Co-workers that sabotage others, or at least try to so they look better themselves. This can be a dangerous web for an employer to find themselves in. I have witnessed individuals in different jobs do things and say things about another worker that were not true. When asked I do what I always do, tell the truth. I wonder what it is in human nature that makes sabotaging such an issue. I have this sneaking feeling that it has to do with the “keeping up with the joneses” mentality. Maybe there are just individuals out there who are so unhappy that they do not like to see others succeed, or maybe jealously rears it’s ugly head. Whatever the motivator is there is never a good outcome for anyone. Some suggestions if the individual is so unhappy in their job that they want others to be as miserable would be:

1.Remember the first day of work. The excitement, the meeting all the new people, and the friendly hand shakes received.

2. Do what you are expected to do. I mean 40 hours a week for 30 years comes out to 62,400 hours in a life time that we work. (that is if my math is correct) Make sure you do what you are expected to do.

3.Talk to your co-workers daily, even 2 minutes of small talk can help build better relationships.

4. Stay away from that group of complainers that every company has, to have the well poisoned is never good.

5. Document everything and always have some preparation for a meeting. This is not paranoia, but a good plan for anyone. Always have proof of what you do at a moments notice.

6. Rise above the situation. Not everyone at the job will or has to like you. If you are the person to them that you wish to be treated like things will work out more in your favor.

It is never fun when you find out that one person you felt you did not have a problem with, has a problem with you, or something you have done or received. Life is full of these fun kinds of interactions. Remember everything is a learning experience, just like everything you learned in life what you learn in the employment world has to be practiced. Trying to do everything yourself and not asking for help is one way individuals sabotage themselves. Is it pride that stumbles them? Is it that if I ask for help on something I might look incompetent? One can only answer that for themselves, but to make the best out of the 62,400 hours of work, one needs to remember that the feeling you had on that first day of work, can still be the feeling you have 30 years later.

Our own attitudes and values come into play even in the working world. Do we value that employer? Do we value that job? Do we show we value our co-workers? How our attitudes are at the job tend to speak loudly at how productive and dedicated we will be, and how long we will be with that same employer. Things we value often times are the things that we have an emotional investment in. Now, if we have a negative emotional attachment then we will have a negative experience, but if we have a positive attachment then only good things can happen. I personally do a thing I find helps keep me grounded and able to focus at work. I imagine a time clock outside the entrance to my job and every day I imagine that I clock into work. Now that does not sound strange but I take it further, I clock in to work and clock out personal life. I work my day, then when I leave I clock out of work and back into personal life. This helps me not bring home to work and work to home.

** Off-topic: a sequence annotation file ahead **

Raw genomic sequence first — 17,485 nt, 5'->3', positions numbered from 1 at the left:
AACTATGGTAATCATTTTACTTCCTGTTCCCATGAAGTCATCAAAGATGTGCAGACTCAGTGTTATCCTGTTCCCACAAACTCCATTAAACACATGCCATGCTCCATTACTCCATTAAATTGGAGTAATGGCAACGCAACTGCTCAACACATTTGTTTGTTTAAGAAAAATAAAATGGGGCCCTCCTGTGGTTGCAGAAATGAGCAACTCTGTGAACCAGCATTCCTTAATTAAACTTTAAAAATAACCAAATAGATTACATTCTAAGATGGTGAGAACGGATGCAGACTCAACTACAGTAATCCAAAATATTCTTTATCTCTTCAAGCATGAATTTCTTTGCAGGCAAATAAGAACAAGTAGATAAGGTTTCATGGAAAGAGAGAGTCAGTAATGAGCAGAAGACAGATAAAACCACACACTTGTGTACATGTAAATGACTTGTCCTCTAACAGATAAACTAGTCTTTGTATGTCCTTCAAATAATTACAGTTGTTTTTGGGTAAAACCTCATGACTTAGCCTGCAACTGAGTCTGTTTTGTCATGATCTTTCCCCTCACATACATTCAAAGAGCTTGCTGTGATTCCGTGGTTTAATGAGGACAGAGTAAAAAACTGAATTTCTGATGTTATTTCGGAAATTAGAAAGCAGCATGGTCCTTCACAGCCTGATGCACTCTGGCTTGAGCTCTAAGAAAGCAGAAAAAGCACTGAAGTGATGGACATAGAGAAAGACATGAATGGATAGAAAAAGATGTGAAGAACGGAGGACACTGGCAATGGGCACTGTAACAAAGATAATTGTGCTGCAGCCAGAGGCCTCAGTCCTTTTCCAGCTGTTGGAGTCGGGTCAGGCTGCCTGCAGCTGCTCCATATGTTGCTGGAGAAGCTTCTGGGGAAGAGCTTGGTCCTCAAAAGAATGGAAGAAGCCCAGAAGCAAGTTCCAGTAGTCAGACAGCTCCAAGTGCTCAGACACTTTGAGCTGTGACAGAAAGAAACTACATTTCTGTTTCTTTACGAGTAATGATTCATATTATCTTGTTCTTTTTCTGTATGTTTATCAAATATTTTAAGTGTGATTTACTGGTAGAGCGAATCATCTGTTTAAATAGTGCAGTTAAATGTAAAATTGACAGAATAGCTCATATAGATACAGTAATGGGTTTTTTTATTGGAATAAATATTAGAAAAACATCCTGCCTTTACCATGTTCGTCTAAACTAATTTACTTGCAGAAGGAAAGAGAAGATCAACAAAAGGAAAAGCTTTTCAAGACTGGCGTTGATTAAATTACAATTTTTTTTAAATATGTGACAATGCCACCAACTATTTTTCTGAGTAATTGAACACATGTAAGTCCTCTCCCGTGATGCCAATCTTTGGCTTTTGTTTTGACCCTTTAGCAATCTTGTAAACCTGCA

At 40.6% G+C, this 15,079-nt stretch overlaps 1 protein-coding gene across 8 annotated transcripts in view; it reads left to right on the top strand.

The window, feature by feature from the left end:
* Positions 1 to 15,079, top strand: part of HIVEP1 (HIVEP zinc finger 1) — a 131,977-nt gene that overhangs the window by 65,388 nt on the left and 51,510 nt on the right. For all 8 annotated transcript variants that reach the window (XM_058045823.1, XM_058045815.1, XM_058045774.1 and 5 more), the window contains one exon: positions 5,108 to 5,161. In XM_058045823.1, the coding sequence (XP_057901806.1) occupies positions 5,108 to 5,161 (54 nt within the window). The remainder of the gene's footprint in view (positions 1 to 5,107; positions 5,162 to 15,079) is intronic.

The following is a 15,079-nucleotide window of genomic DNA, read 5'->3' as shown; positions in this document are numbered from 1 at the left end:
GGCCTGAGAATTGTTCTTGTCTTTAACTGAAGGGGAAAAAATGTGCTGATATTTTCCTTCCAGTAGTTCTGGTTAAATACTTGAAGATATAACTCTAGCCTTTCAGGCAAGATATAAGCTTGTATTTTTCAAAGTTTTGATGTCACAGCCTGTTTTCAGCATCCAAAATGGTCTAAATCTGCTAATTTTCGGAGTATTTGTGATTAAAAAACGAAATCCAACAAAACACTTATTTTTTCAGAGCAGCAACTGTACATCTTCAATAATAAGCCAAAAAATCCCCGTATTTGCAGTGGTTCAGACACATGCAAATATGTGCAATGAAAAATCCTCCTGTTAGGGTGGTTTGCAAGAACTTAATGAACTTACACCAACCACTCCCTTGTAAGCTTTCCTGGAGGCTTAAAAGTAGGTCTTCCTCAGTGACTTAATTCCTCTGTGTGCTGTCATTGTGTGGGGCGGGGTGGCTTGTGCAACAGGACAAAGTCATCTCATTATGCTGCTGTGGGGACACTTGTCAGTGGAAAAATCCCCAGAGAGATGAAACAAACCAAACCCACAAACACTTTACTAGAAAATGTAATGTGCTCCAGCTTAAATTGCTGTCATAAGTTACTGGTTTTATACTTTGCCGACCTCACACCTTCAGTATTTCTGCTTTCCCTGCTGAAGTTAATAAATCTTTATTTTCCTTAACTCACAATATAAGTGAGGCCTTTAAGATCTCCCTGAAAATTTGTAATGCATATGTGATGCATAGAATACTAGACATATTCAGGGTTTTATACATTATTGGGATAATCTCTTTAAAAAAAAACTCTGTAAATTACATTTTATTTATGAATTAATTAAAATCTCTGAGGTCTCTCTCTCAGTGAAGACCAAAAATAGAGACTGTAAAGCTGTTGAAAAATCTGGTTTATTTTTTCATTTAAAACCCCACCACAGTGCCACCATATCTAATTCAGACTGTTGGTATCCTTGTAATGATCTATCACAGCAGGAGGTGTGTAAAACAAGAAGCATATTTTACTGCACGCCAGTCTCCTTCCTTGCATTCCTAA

To have the best life at work, remember you are responsible for you, others might try and mess with your work life but the fact is the employer will look into any accusation no matter how false and come up with a solution. Cover your rear and do not only what you are expected to do, but stand out and do more. So the last ideas are try and find some humor in the sabotaging co-worker, try and stay away if that is necessary, and if all else fails, confront it head on, go to that person and find out why they are doing what they are doing.

Employee/Employer Loyalty

I have been reading a lot of articles over the past week, and there seems to be a trend on employees concerns dealing with two different topics. I wanted to throw my hat in the ring and share some personal opinions on these two topics.

The first is employee/employer loyalty and the second is co-workers that sabotage others.

According to, being loyal is defined as:

1. faithful to one's sovereign, government, or state: a loyal subject.

2. faithful to one's oath, commitments, or obligations: to be loyal to a vow.

3. faithful to any leader, party, or cause, or to any person or thing conceived as deserving fidelity: a loyal friend.

4. characterized by or showing faithfulness to commitments, vows, allegiance, obligations, etc.: loyal conduct.

I would like to focus on number 3 in the definition.  "Faithful to any leader, party or cause, or to any person or thing conceived as deserving fidelity: a loyal friend".  When it comes to being loyal one has to have a greater sense of fidelity, not only with themselves, but the place they fought so hard to work.  The individual does not need to expect that they will have friends in the company or that the company is their friend, that is a different relationship all together.  I believe that, over time, the true colors of any relationship come out and often times people do not know how to confront them.  In the first months of employment, an employee is learning, looking and collecting their personal data about the organization.  Often there will be some issue that makes the employee question "how loyal will this manager or company be to me"?  Maybe it was a negative review, maybe it is falling into the group of disgruntled workers that every place has, or maybe it is just the expectations that the employee had for the company are found to have been to high.  Employees need to make sure they take extra time to also interview the company before they take the position to lessen the chance of of finding this in the future.